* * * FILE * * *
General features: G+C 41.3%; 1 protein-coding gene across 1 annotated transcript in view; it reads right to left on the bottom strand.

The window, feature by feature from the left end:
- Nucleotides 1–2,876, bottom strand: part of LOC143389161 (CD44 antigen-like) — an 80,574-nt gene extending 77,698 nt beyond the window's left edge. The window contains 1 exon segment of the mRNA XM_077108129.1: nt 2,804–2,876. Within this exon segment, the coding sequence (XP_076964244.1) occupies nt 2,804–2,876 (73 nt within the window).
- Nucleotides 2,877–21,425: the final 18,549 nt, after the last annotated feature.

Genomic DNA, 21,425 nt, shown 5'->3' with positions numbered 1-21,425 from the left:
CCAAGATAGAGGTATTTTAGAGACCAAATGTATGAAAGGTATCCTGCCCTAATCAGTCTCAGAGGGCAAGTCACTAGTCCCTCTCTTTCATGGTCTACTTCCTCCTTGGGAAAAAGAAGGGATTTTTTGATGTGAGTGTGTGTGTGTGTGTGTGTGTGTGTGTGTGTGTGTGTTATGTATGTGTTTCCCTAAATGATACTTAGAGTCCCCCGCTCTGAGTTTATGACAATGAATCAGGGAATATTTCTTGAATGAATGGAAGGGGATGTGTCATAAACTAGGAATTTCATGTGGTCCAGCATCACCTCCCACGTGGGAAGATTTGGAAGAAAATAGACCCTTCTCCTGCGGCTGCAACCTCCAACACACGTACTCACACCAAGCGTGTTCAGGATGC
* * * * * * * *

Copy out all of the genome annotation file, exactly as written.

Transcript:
General features: G+C 41.3%; 1 protein-coding gene across 1 annotated transcript in view; it reads right to left on the bottom strand.

The window, feature by feature from the left end:
- Nucleotides 1–2,876, bottom strand: part of LOC143389161 (CD44 antigen-like) — an 80,574-nt gene extending 77,698 nt beyond the window's left edge. The window contains 1 exon segment of the mRNA XM_077108129.1: nt 2,804–2,876. Within this exon segment, the coding sequence (XP_076964244.1) occupies nt 2,804–2,876 (73 nt within the window).
- Nucleotides 2,877–21,425: the final 18,549 nt, after the last annotated feature.

Genomic DNA, 21,425 nt, shown 5'->3' with positions numbered 1-21,425 from the left:
CCAAGATAGAGGTATTTTAGAGACCAAATGTATGAAAGGTATCCTGCCCTAATCAGTCTCAGAGGGCAAGTCACTAGTCCCTCTCTTTCATGGTCTACTTCCTCCTTGGGAAAAAGAAGGGATTTTTTGATGTGAGTGTGTGTGTGTGTGTGTGTGTGTGTGTGTGTGTGTGTTATGTATGTGTTTCCCTAAATGATACTTAGAGTCCCCCGCTCTGAGTTTATGACAATGAATCAGGGAATATTTCTTGAATGAATGGAAGGGGATGTGTCATAAACTAGGAATTTCATGTGGTCCAGCATCACCTCCCACGTGGGAAGATTTGGAAGAAAATAGACCCTTCTCCTGCGGCTGCAACCTCCAACACACGTACTCACACCAAGCGTGTTCAGGATGC